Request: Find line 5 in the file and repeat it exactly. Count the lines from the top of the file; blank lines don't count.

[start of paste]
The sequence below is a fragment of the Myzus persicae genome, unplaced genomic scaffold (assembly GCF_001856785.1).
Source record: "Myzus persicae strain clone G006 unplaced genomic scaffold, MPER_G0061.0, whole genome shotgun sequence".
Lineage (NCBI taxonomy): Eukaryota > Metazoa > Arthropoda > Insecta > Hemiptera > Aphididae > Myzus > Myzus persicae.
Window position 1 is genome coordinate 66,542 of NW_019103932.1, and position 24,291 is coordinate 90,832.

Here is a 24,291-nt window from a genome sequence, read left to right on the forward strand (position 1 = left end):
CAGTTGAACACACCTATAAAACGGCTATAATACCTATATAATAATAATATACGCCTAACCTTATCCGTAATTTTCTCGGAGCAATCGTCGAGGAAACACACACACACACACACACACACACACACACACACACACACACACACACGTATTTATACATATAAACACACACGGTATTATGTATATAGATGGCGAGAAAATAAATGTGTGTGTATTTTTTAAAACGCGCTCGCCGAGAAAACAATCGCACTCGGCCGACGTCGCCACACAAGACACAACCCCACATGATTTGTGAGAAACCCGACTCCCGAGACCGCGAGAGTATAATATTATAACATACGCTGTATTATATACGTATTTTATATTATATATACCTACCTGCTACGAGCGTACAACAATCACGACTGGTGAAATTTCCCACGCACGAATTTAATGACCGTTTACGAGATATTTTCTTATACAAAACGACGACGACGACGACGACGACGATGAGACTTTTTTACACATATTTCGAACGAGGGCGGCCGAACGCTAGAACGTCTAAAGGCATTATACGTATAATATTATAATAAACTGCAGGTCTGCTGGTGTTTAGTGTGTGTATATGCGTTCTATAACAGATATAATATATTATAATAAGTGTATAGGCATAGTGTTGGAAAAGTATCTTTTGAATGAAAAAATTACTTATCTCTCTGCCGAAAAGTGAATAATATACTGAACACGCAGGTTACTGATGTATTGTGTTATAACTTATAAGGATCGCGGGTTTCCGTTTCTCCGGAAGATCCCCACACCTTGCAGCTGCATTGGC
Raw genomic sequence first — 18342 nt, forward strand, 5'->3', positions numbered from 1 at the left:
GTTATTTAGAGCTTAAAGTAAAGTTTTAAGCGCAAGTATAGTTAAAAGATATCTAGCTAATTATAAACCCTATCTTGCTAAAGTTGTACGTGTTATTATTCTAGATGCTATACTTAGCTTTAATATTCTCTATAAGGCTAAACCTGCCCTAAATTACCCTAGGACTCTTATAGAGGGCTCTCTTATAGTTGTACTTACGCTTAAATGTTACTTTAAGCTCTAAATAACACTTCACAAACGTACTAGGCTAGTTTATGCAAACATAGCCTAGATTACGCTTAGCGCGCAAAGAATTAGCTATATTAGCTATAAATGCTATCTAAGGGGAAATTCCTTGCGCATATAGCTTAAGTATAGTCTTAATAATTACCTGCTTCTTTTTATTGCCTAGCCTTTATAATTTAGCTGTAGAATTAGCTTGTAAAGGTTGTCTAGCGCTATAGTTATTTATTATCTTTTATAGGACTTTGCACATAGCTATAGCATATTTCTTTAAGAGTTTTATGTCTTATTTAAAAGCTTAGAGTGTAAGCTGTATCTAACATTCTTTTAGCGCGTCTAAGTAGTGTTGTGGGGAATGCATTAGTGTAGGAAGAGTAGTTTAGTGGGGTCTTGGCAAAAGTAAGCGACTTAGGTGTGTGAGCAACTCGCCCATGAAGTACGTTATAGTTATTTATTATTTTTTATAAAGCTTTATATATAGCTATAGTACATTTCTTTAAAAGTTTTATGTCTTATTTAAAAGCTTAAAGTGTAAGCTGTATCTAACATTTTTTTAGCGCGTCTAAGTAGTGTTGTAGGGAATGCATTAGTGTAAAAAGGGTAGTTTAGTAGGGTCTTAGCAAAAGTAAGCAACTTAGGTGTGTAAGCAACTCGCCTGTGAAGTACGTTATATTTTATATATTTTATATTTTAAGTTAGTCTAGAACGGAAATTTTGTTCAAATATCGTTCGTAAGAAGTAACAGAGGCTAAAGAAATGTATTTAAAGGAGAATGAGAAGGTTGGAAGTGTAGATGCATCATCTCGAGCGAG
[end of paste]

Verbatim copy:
Here is a 24,291-nt window from a genome sequence, read left to right on the forward strand (position 1 = left end):